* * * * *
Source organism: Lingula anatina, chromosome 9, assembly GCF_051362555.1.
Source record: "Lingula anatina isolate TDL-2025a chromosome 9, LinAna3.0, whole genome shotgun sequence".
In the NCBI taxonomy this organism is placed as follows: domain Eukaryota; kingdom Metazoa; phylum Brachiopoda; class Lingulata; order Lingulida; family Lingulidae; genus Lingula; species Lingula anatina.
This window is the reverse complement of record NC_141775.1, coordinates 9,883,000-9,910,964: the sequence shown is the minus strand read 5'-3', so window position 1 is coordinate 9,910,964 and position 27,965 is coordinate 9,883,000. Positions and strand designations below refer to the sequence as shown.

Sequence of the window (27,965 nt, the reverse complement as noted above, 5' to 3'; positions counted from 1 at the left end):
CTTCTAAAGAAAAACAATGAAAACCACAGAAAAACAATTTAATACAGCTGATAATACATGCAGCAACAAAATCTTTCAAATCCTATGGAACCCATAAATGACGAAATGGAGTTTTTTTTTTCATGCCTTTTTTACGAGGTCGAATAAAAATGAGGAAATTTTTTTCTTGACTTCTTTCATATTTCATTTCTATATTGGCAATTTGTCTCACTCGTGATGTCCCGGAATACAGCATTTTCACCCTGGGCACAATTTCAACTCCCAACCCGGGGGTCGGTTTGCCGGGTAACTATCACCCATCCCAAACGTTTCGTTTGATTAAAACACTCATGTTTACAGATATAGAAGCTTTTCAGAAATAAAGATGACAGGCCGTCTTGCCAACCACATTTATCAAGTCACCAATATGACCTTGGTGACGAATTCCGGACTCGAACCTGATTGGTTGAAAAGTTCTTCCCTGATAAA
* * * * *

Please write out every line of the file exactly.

Source organism: Lingula anatina, chromosome 9, assembly GCF_051362555.1.
Source record: "Lingula anatina isolate TDL-2025a chromosome 9, LinAna3.0, whole genome shotgun sequence".
In the NCBI taxonomy this organism is placed as follows: domain Eukaryota; kingdom Metazoa; phylum Brachiopoda; class Lingulata; order Lingulida; family Lingulidae; genus Lingula; species Lingula anatina.
This window is the reverse complement of record NC_141775.1, coordinates 9,883,000-9,910,964: the sequence shown is the minus strand read 5'-3', so window position 1 is coordinate 9,910,964 and position 27,965 is coordinate 9,883,000. Positions and strand designations below refer to the sequence as shown.

Sequence of the window (27,965 nt, the reverse complement as noted above, 5' to 3'; positions counted from 1 at the left end):
CTTCTAAAGAAAAACAATGAAAACCACAGAAAAACAATTTAATACAGCTGATAATACATGCAGCAACAAAATCTTTCAAATCCTATGGAACCCATAAATGACGAAATGGAGTTTTTTTTTTCATGCCTTTTTTACGAGGTCGAATAAAAATGAGGAAATTTTTTTCTTGACTTCTTTCATATTTCATTTCTATATTGGCAATTTGTCTCACTCGTGATGTCCCGGAATACAGCATTTTCACCCTGGGCACAATTTCAACTCCCAACCCGGGGGTCGGTTTGCCGGGTAACTATCACCCATCCCAAACGTTTCGTTTGATTAAAACACTCATGTTTACAGATATAGAAGCTTTTCAGAAATAAAGATGACAGGCCGTCTTGCCAACCACATTTATCAAGTCACCAATATGACCTTGGTGACGAATTCCGGACTCGAACCTGATTGGTTGAAAAGTTCTTCCCTGATAAA